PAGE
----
Posted: Friday, August 10, 2012 11:13:18 PM
Everyone was screaming with exhilaration, throwing up their caps and hugging one another so tightly. I could hear the sobbing and sniffling of some, and the hoorays and jubilant shouts of others. Among the sea of people, I was just staring blankly at the banner – it said “Congratulations! NEHS Elementary School Graduation” – deep in thought.
My mind was not at the moment – it was drifting off to a recollection of memories. I first recounted my baby years. My dad said I disliked smiling, so never had a camera been able to capture my smile. He said I also hated being held by anyone other than him and Mom. I cried with all my strength from the moment I was out of the arms of my parents to the moment I was in that haven again. I couldn’t believe my dad’s words, since none of his descriptions fit the older me.
As I grew up, I began to be loquacious and happy – I think they both came from a growing sense of optimism. My mom said I was well-liked by all the kindergarten kids, the teachers, and even the principal. When I had to transfer to another kindergarten, the principal even organized a farewell ceremony for me. As sad as he was to have to wave goodbye to me, he wished me the best. I was also incredulous when I heard my mom’s stories of me, as those stories were so flatteringly hard to imagine.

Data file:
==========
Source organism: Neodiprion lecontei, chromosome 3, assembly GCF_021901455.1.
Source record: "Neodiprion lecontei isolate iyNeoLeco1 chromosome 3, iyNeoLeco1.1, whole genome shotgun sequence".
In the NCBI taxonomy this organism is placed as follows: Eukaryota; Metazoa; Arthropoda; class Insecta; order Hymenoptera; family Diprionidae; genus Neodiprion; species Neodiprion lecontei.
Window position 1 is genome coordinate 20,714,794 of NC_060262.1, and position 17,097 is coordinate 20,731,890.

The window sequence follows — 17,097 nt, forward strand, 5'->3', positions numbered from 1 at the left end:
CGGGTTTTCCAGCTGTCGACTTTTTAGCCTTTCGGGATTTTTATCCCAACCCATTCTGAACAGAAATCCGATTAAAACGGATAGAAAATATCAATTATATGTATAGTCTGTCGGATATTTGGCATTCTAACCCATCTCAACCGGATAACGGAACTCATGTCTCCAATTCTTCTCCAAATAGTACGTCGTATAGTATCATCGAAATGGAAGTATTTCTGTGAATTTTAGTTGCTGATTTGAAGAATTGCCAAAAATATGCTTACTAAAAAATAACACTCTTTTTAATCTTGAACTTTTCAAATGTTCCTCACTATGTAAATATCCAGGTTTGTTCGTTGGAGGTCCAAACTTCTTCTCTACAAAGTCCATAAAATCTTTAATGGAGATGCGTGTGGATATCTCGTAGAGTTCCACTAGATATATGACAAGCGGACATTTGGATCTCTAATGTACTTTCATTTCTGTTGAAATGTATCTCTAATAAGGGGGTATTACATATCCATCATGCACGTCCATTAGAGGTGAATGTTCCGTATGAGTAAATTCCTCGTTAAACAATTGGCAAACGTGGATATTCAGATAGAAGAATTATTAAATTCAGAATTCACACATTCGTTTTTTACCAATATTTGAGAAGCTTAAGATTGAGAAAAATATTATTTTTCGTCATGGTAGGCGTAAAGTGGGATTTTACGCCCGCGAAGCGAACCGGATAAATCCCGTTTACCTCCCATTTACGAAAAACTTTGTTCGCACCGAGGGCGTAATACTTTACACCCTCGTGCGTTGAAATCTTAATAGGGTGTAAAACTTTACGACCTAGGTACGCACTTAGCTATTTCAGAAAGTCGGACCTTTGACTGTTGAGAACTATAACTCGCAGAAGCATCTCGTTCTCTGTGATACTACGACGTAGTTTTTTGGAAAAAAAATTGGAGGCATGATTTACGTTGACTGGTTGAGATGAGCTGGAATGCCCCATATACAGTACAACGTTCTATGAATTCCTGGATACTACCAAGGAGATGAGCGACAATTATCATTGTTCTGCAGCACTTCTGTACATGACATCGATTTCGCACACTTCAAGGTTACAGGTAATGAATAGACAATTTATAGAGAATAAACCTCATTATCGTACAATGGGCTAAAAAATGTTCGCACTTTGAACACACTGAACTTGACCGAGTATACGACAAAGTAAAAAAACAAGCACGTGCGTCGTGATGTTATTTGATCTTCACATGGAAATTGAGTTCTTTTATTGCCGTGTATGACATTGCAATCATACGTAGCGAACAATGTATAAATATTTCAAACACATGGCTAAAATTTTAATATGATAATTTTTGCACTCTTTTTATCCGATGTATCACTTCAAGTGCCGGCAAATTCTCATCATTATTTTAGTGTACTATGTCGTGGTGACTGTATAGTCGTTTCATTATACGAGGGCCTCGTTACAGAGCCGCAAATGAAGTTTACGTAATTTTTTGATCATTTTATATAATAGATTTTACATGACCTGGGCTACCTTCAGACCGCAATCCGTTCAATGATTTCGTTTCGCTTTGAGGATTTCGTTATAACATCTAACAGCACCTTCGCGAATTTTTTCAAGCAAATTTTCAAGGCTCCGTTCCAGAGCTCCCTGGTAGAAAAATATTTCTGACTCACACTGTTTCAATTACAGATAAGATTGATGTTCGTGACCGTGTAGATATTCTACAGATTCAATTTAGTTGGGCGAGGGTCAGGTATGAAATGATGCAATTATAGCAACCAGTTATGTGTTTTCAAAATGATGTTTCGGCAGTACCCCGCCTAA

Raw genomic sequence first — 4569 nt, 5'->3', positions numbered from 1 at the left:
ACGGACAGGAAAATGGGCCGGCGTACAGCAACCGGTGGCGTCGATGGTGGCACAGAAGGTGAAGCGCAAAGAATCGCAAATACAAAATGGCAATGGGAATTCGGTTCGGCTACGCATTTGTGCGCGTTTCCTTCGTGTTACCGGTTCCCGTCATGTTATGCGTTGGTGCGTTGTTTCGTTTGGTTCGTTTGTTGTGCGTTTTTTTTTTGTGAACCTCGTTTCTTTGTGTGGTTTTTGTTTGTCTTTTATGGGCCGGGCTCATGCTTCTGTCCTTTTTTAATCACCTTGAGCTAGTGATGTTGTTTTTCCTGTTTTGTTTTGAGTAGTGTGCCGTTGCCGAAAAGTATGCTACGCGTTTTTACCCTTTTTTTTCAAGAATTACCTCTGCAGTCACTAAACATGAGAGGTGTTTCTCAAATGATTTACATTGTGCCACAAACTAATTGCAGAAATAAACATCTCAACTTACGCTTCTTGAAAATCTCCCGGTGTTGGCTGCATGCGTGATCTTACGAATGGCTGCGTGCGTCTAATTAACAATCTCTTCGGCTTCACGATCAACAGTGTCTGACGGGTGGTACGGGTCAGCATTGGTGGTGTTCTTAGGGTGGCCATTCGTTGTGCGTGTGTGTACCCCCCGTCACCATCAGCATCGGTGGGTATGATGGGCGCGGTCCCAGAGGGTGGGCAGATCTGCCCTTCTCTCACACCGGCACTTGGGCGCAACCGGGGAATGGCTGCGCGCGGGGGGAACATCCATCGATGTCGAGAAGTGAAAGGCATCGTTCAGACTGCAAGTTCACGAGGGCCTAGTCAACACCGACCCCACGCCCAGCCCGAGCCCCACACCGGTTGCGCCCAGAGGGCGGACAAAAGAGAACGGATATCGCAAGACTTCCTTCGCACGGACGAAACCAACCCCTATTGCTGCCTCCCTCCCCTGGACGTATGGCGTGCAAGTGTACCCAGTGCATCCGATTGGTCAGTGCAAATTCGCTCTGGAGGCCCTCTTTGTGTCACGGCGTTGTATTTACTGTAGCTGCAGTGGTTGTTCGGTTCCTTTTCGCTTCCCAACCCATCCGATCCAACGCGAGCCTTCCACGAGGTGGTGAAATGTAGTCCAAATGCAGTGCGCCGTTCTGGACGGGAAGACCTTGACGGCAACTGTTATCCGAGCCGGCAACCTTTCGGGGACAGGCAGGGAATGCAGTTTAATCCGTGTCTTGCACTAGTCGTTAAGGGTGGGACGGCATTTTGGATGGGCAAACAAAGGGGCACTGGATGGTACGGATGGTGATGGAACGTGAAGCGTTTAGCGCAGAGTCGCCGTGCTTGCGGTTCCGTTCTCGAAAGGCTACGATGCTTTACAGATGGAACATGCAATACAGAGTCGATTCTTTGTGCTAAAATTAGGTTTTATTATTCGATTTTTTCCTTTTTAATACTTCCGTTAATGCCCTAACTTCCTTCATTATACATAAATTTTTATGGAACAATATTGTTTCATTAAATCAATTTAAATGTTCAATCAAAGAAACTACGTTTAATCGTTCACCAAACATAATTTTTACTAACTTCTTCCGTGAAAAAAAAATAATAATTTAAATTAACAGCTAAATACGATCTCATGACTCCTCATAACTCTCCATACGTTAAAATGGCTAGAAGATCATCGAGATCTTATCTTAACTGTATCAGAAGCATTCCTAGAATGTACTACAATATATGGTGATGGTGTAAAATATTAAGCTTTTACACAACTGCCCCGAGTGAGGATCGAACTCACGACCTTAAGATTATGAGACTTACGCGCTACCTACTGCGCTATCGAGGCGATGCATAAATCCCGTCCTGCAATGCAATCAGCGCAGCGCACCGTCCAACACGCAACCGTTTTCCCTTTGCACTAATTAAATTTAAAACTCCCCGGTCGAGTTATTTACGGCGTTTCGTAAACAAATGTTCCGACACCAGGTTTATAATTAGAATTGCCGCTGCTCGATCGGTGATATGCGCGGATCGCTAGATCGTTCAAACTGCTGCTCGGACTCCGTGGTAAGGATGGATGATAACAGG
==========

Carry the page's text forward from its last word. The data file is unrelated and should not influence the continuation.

In fifth grade, reality hit. No longer did I enjoy the popularity I had as a kindergarten kid. I took the blow of acrid words, the punch of being an outcast, the kick of snickering faces, and the lethal stab of bullying. My world crumbled, my dreams shattered, my optimism obliterated, I faced a thorough disillusionment and an unwanted reality check. However, I didn’t even believe my own descriptions of fifth grade year, since sixth grade spoke of dazzling stories of growth and maturity. I questioned, how did I go from being an outcast to being the well-liked, popular kid, always in the social spotlight?
Now I could hear the sobbing and the shouts more distinctly. I was back to the moment. Besides the shouts, I also heard the song, “You Raise Me Up,” by Westlife clearly. This time, I was contemplating the constant throughout the twists and turns of my life: my parents’ love.